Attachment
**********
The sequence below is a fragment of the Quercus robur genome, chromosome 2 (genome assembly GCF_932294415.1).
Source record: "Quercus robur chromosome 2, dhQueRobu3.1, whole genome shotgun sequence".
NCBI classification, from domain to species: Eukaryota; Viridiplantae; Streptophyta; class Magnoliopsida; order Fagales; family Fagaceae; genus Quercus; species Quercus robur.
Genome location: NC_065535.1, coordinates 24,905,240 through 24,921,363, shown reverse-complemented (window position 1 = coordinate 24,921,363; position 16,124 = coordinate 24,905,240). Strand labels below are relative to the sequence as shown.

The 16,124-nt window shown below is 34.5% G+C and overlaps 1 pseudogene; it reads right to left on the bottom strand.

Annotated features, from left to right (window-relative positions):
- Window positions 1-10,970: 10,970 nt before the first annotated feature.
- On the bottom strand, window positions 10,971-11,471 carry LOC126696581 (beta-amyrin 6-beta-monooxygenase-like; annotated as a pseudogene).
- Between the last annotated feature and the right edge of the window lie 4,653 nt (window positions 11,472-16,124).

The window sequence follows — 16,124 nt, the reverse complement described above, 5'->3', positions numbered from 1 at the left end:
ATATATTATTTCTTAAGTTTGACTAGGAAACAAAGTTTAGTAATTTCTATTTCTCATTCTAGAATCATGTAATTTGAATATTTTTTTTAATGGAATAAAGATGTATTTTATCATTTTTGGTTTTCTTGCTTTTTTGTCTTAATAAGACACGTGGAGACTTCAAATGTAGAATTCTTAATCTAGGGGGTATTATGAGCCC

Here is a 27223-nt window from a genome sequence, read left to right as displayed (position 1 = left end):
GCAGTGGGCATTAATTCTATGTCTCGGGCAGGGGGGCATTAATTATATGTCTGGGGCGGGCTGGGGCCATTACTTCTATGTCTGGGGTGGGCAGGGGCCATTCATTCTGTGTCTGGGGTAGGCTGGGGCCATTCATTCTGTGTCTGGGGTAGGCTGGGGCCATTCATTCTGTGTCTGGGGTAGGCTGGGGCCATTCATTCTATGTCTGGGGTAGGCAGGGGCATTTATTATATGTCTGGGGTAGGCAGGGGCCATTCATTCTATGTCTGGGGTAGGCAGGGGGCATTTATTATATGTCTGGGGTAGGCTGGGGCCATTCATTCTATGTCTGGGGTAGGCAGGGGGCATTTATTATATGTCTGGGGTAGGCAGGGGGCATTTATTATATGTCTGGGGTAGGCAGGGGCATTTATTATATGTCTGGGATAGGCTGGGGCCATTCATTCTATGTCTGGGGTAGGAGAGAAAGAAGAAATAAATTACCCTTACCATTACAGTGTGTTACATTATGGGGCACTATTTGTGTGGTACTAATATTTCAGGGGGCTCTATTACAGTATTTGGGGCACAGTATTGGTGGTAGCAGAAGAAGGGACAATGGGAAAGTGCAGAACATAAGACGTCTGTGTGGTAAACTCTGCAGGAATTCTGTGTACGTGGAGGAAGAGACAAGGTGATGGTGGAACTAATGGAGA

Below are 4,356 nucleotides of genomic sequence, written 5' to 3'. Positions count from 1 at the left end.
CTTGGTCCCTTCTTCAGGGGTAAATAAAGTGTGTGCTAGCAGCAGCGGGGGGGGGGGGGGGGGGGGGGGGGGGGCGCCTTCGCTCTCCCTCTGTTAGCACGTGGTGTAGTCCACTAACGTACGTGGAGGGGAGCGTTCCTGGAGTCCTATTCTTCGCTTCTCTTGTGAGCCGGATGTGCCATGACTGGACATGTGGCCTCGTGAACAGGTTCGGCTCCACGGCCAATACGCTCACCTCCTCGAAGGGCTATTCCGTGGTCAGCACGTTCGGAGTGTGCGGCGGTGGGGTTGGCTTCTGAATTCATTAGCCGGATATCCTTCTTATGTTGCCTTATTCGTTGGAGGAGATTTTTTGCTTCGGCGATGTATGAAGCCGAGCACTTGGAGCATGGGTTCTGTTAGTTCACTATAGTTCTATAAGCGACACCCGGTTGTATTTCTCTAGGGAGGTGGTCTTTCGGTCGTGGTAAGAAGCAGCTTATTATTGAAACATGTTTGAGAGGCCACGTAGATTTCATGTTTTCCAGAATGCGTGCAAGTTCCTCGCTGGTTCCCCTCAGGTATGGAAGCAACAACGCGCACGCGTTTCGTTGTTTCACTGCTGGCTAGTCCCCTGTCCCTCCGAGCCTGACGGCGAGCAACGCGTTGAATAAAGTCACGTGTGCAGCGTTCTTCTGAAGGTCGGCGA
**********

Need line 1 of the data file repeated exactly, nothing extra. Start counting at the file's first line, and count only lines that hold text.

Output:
The sequence below is a fragment of the Quercus robur genome, chromosome 2 (genome assembly GCF_932294415.1).